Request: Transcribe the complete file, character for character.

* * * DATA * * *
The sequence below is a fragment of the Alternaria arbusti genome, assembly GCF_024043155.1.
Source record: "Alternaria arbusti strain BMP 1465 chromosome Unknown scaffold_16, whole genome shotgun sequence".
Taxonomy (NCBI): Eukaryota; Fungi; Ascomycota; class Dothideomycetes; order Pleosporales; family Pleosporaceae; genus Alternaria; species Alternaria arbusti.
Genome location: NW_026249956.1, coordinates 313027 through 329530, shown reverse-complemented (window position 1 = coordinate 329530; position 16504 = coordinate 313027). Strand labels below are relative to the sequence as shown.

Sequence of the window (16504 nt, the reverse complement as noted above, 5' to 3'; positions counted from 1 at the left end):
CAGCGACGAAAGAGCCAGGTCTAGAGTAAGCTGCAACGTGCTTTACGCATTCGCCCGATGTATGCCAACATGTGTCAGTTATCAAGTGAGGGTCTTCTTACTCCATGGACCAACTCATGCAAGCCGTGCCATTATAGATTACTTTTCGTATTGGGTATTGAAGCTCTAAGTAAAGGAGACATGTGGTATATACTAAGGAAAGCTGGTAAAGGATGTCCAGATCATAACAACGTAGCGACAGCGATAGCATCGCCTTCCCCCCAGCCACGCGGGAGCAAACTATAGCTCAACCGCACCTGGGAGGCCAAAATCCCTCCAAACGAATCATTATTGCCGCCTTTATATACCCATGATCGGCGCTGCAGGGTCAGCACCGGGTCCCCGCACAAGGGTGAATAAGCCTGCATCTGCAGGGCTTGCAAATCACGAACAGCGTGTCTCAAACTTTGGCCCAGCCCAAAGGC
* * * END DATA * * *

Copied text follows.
The sequence below is a fragment of the Alternaria arbusti genome, assembly GCF_024043155.1.
Source record: "Alternaria arbusti strain BMP 1465 chromosome Unknown scaffold_16, whole genome shotgun sequence".
Taxonomy (NCBI): Eukaryota; Fungi; Ascomycota; class Dothideomycetes; order Pleosporales; family Pleosporaceae; genus Alternaria; species Alternaria arbusti.
Genome location: NW_026249956.1, coordinates 313027 through 329530, shown reverse-complemented (window position 1 = coordinate 329530; position 16504 = coordinate 313027). Strand labels below are relative to the sequence as shown.

Sequence of the window (16504 nt, the reverse complement as noted above, 5' to 3'; positions counted from 1 at the left end):
CAGCGACGAAAGAGCCAGGTCTAGAGTAAGCTGCAACGTGCTTTACGCATTCGCCCGATGTATGCCAACATGTGTCAGTTATCAAGTGAGGGTCTTCTTACTCCATGGACCAACTCATGCAAGCCGTGCCATTATAGATTACTTTTCGTATTGGGTATTGAAGCTCTAAGTAAAGGAGACATGTGGTATATACTAAGGAAAGCTGGTAAAGGATGTCCAGATCATAACAACGTAGCGACAGCGATAGCATCGCCTTCCCCCCAGCCACGCGGGAGCAAACTATAGCTCAACCGCACCTGGGAGGCCAAAATCCCTCCAAACGAATCATTATTGCCGCCTTTATATACCCATGATCGGCGCTGCAGGGTCAGCACCGGGTCCCCGCACAAGGGTGAATAAGCCTGCATCTGCAGGGCTTGCAAATCACGAACAGCGTGTCTCAAACTTTGGCCCAGCCCAAAGGC